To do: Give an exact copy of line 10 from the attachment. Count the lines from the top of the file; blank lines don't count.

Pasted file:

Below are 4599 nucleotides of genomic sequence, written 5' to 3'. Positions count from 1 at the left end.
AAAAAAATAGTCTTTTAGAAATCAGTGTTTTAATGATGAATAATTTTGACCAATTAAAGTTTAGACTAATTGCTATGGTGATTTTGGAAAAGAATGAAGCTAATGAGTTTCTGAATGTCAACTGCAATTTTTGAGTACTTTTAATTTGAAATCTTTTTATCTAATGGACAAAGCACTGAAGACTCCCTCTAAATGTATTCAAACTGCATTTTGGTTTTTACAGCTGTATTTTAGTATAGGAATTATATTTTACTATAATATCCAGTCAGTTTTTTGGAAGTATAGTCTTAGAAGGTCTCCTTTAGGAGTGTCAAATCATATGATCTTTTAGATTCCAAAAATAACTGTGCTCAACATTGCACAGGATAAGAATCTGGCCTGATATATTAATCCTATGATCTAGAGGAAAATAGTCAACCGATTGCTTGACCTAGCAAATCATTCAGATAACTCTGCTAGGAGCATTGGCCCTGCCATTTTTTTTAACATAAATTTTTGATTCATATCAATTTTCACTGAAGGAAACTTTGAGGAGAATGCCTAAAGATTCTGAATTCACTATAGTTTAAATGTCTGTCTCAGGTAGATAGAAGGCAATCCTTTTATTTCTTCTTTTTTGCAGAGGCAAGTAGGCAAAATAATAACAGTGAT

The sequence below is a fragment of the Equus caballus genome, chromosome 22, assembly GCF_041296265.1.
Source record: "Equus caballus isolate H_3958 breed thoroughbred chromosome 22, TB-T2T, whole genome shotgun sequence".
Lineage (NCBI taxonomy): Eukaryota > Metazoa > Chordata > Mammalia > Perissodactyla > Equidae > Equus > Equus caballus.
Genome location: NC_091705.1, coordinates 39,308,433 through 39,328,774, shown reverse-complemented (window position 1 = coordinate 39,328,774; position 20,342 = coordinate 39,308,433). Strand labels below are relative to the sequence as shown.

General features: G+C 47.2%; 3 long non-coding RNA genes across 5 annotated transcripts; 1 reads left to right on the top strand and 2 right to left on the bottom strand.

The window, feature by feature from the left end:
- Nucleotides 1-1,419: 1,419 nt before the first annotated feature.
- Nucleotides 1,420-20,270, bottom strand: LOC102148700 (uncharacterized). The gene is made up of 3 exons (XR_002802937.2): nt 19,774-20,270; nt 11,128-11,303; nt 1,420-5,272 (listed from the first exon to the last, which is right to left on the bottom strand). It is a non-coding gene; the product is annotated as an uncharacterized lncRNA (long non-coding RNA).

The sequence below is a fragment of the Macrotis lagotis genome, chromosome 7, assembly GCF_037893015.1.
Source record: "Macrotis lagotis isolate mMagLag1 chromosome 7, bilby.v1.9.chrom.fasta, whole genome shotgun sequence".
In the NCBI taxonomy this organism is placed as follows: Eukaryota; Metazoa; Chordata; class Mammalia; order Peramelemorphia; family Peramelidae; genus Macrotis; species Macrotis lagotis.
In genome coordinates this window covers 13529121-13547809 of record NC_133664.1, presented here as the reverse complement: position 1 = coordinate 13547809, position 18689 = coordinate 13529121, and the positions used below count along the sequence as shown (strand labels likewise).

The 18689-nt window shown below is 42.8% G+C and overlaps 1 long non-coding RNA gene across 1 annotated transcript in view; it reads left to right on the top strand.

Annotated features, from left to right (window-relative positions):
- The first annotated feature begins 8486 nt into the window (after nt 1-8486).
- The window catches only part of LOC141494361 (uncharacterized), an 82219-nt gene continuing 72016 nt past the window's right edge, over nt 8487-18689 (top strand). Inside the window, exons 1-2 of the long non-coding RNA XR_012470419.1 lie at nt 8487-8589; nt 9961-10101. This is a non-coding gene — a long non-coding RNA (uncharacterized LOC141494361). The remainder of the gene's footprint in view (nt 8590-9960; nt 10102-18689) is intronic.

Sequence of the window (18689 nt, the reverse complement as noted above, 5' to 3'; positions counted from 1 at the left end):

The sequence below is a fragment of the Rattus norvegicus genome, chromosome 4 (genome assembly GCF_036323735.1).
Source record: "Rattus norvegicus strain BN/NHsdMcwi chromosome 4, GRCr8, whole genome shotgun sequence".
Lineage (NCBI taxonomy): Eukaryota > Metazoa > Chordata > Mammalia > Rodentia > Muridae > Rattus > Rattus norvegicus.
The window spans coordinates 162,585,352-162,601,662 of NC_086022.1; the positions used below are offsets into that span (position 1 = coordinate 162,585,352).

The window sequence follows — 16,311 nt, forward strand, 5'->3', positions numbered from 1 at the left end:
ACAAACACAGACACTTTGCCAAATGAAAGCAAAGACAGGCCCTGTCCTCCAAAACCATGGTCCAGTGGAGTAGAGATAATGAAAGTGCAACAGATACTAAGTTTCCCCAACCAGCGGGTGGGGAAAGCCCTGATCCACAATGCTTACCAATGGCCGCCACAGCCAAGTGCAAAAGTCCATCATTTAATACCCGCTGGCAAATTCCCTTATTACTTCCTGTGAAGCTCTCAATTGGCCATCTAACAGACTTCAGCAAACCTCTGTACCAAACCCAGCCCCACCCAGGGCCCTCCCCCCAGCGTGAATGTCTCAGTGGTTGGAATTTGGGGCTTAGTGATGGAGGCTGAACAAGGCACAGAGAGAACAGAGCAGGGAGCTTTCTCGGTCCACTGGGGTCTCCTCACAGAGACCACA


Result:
- Nucleotides 1,420-20,270, bottom strand: LOC102148700 (uncharacterized). The gene is made up of 3 exons (XR_002802937.2): nt 19,774-20,270; nt 11,128-11,303; nt 1,420-5,272 (listed from the first exon to the last, which is right to left on the bottom strand). It is a non-coding gene; the product is annotated as an uncharacterized lncRNA (long non-coding RNA).